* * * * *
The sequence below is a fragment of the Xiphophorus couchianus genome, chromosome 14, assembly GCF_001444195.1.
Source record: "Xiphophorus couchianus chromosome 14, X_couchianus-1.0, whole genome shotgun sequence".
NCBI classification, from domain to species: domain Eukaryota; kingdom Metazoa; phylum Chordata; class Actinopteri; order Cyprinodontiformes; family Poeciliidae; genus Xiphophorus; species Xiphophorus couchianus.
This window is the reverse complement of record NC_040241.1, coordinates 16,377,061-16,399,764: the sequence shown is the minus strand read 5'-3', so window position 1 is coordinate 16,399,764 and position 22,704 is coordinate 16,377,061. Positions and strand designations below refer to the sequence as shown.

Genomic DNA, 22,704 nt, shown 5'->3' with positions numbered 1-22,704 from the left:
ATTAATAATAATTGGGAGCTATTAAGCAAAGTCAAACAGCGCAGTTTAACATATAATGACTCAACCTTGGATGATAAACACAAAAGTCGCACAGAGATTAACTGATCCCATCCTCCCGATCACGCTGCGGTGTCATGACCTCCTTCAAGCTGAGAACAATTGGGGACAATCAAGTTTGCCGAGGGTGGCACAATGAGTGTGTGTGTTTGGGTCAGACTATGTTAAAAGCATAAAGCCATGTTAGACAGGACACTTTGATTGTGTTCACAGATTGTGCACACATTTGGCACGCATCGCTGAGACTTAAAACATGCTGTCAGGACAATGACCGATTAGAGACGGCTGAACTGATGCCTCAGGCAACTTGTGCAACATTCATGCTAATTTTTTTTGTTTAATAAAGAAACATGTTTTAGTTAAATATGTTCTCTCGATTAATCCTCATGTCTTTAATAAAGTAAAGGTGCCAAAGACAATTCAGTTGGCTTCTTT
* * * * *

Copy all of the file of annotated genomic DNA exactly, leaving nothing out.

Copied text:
The sequence below is a fragment of the Xiphophorus couchianus genome, chromosome 14, assembly GCF_001444195.1.
Source record: "Xiphophorus couchianus chromosome 14, X_couchianus-1.0, whole genome shotgun sequence".
NCBI classification, from domain to species: domain Eukaryota; kingdom Metazoa; phylum Chordata; class Actinopteri; order Cyprinodontiformes; family Poeciliidae; genus Xiphophorus; species Xiphophorus couchianus.
This window is the reverse complement of record NC_040241.1, coordinates 16,377,061-16,399,764: the sequence shown is the minus strand read 5'-3', so window position 1 is coordinate 16,399,764 and position 22,704 is coordinate 16,377,061. Positions and strand designations below refer to the sequence as shown.

Genomic DNA, 22,704 nt, shown 5'->3' with positions numbered 1-22,704 from the left:
ATTAATAATAATTGGGAGCTATTAAGCAAAGTCAAACAGCGCAGTTTAACATATAATGACTCAACCTTGGATGATAAACACAAAAGTCGCACAGAGATTAACTGATCCCATCCTCCCGATCACGCTGCGGTGTCATGACCTCCTTCAAGCTGAGAACAATTGGGGACAATCAAGTTTGCCGAGGGTGGCACAATGAGTGTGTGTGTTTGGGTCAGACTATGTTAAAAGCATAAAGCCATGTTAGACAGGACACTTTGATTGTGTTCACAGATTGTGCACACATTTGGCACGCATCGCTGAGACTTAAAACATGCTGTCAGGACAATGACCGATTAGAGACGGCTGAACTGATGCCTCAGGCAACTTGTGCAACATTCATGCTAATTTTTTTTGTTTAATAAAGAAACATGTTTTAGTTAAATATGTTCTCTCGATTAATCCTCATGTCTTTAATAAAGTAAAGGTGCCAAAGACAATTCAGTTGGCTTCTTT